Working for an American company I’ve spent a depressing amount of time 38,000 feet above the Atlantic, shuttling back and forth to New York and Boston. Regular travel can’t help but emphasize the increasingly global nature of many cultural disciplines: the same films and TV dramas are advertised in Times Square as in central London; successful novels can migrate across the Atlantic in both directions; subsets of theatre, dance, music and painting are engaged in a complex cross-timezone dialogue; architecture and fashion have long since become stateless global disciplines. The unfortunate exception is poetry. Continue reading
Last night I got to hear two of my favourite poets for the first time, reading alongside the excellent David Constantine at the Woodstock Poetry Festival. When you first hear someone whose work you really admire there’s always a nagging worry. What if they blurt out their lines like chopped up prose or chant them like Yeats at a séance? What if their delivery is rushed or broken or just plain bad?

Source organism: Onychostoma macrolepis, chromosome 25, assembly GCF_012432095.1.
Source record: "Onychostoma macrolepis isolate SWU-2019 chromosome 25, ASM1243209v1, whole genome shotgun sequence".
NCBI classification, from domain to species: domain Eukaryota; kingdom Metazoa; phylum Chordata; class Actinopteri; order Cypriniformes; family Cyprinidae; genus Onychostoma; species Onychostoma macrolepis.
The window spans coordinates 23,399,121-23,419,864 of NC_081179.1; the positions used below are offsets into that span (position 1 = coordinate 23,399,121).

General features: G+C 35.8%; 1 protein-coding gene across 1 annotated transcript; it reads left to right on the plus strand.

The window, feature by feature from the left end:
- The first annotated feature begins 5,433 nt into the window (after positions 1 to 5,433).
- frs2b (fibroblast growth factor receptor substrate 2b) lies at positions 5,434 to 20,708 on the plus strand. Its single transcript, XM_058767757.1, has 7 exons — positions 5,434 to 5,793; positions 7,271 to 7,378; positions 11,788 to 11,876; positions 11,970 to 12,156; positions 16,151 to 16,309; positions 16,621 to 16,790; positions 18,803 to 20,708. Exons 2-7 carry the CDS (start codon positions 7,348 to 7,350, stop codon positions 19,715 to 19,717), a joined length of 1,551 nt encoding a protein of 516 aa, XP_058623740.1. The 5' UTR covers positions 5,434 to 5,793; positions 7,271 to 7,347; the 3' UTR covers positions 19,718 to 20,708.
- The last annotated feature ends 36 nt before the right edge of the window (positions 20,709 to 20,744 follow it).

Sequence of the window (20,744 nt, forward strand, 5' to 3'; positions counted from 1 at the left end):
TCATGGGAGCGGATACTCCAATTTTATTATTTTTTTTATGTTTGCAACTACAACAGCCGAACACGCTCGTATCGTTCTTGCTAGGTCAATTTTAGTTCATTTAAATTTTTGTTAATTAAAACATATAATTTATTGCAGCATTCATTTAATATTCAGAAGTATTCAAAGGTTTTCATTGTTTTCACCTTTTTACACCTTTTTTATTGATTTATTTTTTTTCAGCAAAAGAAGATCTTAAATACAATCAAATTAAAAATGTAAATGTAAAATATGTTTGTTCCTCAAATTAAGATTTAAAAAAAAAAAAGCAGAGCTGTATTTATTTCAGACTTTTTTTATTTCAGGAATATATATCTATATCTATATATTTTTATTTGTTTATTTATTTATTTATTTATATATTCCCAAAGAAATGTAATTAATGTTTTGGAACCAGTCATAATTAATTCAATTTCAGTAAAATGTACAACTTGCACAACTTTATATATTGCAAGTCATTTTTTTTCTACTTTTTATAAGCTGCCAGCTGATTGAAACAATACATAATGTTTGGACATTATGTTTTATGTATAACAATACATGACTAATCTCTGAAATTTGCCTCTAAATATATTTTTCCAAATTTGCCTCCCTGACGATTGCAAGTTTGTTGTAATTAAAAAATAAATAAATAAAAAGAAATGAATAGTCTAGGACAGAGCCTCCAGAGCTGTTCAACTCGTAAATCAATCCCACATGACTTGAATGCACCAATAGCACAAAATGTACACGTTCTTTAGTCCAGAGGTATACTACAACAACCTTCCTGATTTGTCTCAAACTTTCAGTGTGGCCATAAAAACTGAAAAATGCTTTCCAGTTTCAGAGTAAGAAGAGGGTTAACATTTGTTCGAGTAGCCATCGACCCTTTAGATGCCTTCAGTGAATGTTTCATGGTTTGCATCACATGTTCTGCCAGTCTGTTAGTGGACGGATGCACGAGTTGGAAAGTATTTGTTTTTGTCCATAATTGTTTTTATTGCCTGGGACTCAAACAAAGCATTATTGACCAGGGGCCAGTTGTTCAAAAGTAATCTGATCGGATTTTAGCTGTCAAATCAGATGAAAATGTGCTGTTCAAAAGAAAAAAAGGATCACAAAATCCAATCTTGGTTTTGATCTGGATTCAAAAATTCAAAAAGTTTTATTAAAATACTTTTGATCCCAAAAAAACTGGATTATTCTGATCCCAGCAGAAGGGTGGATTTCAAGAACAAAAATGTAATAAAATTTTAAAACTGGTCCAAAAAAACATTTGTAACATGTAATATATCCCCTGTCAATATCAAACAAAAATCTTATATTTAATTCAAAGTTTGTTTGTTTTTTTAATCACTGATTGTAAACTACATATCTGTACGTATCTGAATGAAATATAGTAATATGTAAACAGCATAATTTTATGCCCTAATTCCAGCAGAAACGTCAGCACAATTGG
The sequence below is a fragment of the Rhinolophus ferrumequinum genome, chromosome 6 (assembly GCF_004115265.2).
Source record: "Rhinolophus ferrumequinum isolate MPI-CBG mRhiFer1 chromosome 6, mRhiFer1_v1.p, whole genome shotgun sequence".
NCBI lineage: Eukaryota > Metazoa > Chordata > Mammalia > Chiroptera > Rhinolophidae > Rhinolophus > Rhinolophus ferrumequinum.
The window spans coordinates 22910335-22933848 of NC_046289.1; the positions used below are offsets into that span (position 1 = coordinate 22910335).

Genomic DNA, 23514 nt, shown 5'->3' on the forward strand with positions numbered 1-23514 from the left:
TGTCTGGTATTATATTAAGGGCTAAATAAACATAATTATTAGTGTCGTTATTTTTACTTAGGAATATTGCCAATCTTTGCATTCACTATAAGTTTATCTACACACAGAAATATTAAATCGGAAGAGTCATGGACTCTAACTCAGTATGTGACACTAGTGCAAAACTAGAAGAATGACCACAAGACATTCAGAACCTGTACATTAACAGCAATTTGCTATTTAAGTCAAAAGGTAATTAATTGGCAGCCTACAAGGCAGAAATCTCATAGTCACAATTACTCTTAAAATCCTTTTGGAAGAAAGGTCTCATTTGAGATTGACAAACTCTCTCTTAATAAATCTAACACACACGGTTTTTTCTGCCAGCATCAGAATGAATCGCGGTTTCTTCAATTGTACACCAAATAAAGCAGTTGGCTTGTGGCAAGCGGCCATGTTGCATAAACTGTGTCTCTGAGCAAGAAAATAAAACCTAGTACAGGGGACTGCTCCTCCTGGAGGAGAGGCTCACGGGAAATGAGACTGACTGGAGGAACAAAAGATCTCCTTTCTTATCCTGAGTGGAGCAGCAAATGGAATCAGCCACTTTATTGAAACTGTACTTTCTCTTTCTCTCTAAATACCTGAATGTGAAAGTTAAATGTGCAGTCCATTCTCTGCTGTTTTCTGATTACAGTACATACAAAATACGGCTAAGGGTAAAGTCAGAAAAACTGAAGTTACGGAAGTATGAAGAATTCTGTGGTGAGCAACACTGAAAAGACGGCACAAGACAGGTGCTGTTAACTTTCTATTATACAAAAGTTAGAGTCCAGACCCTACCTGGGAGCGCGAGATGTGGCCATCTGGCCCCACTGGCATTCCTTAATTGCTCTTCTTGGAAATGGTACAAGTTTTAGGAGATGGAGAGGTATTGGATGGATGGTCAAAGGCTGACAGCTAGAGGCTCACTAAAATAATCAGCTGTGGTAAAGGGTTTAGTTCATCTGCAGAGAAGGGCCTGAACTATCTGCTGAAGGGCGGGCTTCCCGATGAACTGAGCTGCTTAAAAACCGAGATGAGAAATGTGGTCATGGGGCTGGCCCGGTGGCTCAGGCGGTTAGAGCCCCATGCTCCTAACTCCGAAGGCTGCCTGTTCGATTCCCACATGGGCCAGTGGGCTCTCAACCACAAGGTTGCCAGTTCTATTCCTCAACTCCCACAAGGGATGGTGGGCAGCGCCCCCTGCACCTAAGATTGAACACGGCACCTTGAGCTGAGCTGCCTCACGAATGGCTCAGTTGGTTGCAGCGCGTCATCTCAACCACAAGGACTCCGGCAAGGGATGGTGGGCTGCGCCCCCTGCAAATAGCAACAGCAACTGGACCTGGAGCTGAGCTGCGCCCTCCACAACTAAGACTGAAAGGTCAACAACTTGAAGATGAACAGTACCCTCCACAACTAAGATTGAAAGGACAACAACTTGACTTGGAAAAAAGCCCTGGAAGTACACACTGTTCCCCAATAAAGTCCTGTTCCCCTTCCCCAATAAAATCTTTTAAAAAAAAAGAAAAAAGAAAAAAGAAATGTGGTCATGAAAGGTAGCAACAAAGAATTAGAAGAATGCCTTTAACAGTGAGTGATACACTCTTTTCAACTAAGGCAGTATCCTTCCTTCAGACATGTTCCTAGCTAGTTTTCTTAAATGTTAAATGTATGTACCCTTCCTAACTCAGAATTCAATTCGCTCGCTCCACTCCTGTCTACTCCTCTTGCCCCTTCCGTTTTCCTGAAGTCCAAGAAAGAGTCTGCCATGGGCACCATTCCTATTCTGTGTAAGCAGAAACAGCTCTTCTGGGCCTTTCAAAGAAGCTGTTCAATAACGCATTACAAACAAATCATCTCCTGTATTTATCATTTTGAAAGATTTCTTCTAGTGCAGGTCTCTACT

In this case the what-ifs were unfounded. Continue reading
I’ve spent much of the past two weeks happily immersed in a bag-full of books from the Derwent Poetry Festival (alternating with Richard Burton’s excellent biography of Basil Bunting, of which more in a future post).
(some of my Derwent purchases)
There’s so much good stuff here to enthuse about, but I can’t resist another opportunity to fly the flag for pamphlet publishing. Continue reading
In the popular consciousness rhyme and poetry are bound together. “I’m a poet / And I don’t know it.” No matter that English poetry managed without rhyme for centuries, that Milton argued against it in the preface to Paradise Lost, or that our best-know poet wrote most of his lines in blank verse: proper poetry rhymes, and it’s only new-fangled modern stuff that fails to. Continue reading
Over the past two days poets and poetry-lovers from around the British Isles and beyond have converged on Masson Mills for the 2013 Derwent Poetry Festival. The converted mill on the banks of the river Derwent is an ideal venue for a poetry festival: spacious, scenic and unpretentious – perfect for Templar Poetry’s excellent line-up. Continue reading